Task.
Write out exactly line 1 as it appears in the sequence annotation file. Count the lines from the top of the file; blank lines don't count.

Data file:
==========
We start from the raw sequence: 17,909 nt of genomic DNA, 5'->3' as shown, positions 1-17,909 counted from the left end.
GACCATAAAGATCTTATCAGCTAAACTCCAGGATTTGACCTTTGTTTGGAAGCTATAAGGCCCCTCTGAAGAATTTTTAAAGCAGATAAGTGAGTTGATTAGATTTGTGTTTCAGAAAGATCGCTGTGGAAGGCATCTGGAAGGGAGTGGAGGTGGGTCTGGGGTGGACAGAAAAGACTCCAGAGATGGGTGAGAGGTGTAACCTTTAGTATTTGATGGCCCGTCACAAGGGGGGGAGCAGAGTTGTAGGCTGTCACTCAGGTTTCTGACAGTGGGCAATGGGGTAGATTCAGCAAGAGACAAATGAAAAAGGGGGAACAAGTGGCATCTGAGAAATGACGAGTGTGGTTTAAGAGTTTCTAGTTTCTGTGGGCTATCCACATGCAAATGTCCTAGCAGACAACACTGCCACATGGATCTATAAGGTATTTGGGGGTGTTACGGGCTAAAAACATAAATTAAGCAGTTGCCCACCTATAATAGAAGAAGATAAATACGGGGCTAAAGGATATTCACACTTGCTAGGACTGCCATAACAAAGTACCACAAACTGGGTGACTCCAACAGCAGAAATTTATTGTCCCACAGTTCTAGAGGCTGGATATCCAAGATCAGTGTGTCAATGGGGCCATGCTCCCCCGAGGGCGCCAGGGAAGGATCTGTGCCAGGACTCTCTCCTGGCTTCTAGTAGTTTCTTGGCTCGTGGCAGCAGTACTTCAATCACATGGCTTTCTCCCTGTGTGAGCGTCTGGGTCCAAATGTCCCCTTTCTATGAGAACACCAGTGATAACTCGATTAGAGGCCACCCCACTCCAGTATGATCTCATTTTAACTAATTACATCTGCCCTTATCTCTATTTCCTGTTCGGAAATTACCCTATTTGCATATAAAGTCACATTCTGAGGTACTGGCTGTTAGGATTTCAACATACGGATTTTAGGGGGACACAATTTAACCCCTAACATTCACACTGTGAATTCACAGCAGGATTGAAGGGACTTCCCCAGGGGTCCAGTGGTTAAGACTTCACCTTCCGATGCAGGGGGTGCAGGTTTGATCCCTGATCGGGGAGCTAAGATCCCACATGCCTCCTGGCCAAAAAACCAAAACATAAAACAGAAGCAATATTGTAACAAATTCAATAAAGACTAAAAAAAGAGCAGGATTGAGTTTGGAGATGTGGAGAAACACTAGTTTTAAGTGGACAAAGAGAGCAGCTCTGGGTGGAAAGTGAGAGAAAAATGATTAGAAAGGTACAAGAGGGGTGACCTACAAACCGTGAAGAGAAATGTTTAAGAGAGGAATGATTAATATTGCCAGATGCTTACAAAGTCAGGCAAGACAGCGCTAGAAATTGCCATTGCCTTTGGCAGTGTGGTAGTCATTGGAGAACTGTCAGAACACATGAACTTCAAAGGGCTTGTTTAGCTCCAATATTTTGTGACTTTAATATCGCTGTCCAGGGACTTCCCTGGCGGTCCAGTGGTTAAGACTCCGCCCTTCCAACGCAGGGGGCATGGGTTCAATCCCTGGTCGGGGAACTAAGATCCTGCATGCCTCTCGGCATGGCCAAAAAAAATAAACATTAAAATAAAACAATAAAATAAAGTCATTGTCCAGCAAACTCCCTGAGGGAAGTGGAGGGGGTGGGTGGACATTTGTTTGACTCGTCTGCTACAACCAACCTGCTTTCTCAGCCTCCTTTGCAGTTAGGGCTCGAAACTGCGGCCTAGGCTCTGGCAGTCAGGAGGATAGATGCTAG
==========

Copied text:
We start from the raw sequence: 17,909 nt of genomic DNA, 5'->3' as shown, positions 1-17,909 counted from the left end.